Hundreds of people are expected to flock to bars and pubs across Halifax in the run up to Christmas.
And today will be one of the busiest days of the year as revellers embrace what’s become known as “Mad Friday” and get into the festive spirit.
At the same time, the Halifax Street Angels will be out in force to promote safety in the town centre and offer support to those who have become vulnerable.
The project was launched in November 2005 as a response by the church in Halifax to an epidemic of binge drinking, violence , a growing number of serious sexual assaults and under-age drinking in pubs and clubs.
So much so the town became a no-go area for many people on Friday and Saturday nights.
But after a six-week trial, the project had helped and assisted 69 people and twelve months later violent crime in the town centre had reduced by 42 per cent.
Nine years on, the work of the dedicated Street Angel volunteers is as integral to the town as it was in 2005 and preparations for “Mad Friday” begins months in advance.
Ellis King, Manager of Halifax Street Angels, said: “We’ve changed slightly in the way we work on Mad Friday - because we are expecting it to be quite a bit busier, we’ll be running from 8pm until 4am.
“This is a couple of hours earlier for us as people will have been out from earlier in the day. Preparations will be in place for it being lairier than usual and we’ll be setting up a first aid stall in the town centre - to really maximise the amount of help and support we can give people.
“We will just be prepared to be quite a bit busier and we’ll be in contact and conversation with the police so that we can make sure that support is there.
“The whole Christmas and New Year period tends to have such a large influx of people into the town centre, it all strings together as one big event we have to prepare for a month or two in advance.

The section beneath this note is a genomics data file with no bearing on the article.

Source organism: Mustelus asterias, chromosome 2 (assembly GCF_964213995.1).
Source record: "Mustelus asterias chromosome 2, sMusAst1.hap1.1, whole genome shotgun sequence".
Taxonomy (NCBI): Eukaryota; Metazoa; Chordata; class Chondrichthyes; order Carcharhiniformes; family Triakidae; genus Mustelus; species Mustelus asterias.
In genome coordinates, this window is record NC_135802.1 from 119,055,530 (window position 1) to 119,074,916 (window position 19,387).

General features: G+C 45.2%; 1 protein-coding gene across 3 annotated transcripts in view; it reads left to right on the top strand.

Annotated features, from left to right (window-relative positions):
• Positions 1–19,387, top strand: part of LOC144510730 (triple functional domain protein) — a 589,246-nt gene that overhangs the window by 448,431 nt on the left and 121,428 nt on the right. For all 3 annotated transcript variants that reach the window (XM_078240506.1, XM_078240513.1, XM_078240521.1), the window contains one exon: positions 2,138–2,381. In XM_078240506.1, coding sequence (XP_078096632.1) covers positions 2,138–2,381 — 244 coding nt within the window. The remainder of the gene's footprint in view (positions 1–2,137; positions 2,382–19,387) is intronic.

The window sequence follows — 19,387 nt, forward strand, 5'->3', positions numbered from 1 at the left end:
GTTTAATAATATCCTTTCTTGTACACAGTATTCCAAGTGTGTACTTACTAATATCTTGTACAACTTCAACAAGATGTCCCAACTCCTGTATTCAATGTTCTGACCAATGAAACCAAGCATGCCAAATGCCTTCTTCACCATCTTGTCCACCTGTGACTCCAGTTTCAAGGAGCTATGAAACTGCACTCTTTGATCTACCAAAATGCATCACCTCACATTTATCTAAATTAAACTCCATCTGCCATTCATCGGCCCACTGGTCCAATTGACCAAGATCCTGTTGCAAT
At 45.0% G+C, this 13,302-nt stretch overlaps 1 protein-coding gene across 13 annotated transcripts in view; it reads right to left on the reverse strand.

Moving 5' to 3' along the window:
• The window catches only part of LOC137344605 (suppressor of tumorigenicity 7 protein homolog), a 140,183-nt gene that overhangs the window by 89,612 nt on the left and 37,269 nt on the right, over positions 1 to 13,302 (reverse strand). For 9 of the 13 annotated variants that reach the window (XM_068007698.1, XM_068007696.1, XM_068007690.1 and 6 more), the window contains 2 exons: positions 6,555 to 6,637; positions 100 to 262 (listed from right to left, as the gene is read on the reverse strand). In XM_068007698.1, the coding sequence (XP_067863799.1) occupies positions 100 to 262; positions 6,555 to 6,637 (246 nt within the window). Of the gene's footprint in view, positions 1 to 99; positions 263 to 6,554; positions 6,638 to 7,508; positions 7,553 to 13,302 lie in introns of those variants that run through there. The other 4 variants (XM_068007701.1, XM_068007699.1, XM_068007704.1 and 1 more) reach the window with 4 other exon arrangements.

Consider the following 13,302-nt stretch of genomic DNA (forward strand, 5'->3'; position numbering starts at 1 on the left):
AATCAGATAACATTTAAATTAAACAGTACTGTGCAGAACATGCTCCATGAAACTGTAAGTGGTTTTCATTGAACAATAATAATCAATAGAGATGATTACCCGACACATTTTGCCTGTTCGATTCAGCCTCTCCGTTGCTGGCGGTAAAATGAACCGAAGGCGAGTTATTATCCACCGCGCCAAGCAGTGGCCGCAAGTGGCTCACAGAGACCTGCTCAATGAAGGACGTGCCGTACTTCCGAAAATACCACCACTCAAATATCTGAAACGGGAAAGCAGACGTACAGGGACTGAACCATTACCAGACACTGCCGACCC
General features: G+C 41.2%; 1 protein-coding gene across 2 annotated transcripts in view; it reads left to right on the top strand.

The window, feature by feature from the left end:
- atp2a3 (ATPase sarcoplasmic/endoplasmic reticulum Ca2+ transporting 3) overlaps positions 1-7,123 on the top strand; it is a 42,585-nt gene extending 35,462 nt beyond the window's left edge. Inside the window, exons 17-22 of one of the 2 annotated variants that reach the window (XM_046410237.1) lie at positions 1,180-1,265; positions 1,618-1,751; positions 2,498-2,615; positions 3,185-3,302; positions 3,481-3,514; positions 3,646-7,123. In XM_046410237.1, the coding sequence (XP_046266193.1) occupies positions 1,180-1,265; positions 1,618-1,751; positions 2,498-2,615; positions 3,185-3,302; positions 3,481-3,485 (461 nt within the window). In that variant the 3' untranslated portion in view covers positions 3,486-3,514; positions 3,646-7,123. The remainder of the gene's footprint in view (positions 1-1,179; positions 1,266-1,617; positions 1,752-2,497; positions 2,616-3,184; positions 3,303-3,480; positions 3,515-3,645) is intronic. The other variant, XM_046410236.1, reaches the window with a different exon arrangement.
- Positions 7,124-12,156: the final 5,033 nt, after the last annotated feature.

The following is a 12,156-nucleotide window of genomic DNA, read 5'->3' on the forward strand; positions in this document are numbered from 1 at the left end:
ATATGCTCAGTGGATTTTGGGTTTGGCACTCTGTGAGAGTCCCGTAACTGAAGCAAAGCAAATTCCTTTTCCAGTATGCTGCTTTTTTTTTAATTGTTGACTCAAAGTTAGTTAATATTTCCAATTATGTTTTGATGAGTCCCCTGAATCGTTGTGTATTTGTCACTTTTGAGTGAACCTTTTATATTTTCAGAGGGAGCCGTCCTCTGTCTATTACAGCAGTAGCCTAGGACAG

“A lot of thought goes into it and we take time to think about how we are going to approach things and what we are going to do.”
The work of the Halifax Street Angels covers a wide remit - from picking up glass bottles and administering first aid to handing out flip-flops if the strain of walking in heels becomes too much for some, cleaning people up after fights and giving out directions.
And at the Angels Rest Cafe, Crossley Street, there is always a friendly face to offer a helping hand and support to those who need it.
“We have a point where people can charge their phones, people can come in and we will call them a taxi or if people are stranded and they need to contact a member of the family we can do that,” Ellis added.
“Anything we can do, that is reasonable, we will to do help.
“So much of the work we do is preventative - it’s hard to really give statistics because we don’t know what could have happened. A lot of the people we help could have ended up in fights and become a violence statistic or they could have ended up as victims and gone on to A&E, but we just keep doing it believing that ultimately it’s the right thing to do.
“Underneath it all is that we don’t judge, as long as they are with us and they are not being aggressive, we will help.”
From mid-2013 to mid-2014, the Halifax Street Angels helped more than 3,000 people and dedicated around 12,000 hours to keep the town’s streets safe.
Ellis said: “I like to think that we are making a big difference,
“You get to see there and then the person you are helping, you actually build a bit of a relationship with them, you want to help them and get to know them sometimes.
“Some people are very open and want to talk and sometimes you have people who are just vulnerable and want to have a chat.”
Now, to spread the message Ellis has created a ‘safe night out’ workshop which is delivered to schools, colleges and youth clubs across the district.
“There’s nothing more than an emphasis on being safe,” he added
“I put something together that offered practical advice on how to be safe and it was really well received.
“It’s getting people to think - one part of safe night out is my presentation on alcohol, drug and crime awareness and the other half is a basic first aid lesson.
“The idea is that they have the information, resources and skills to make informed, decent choices.”
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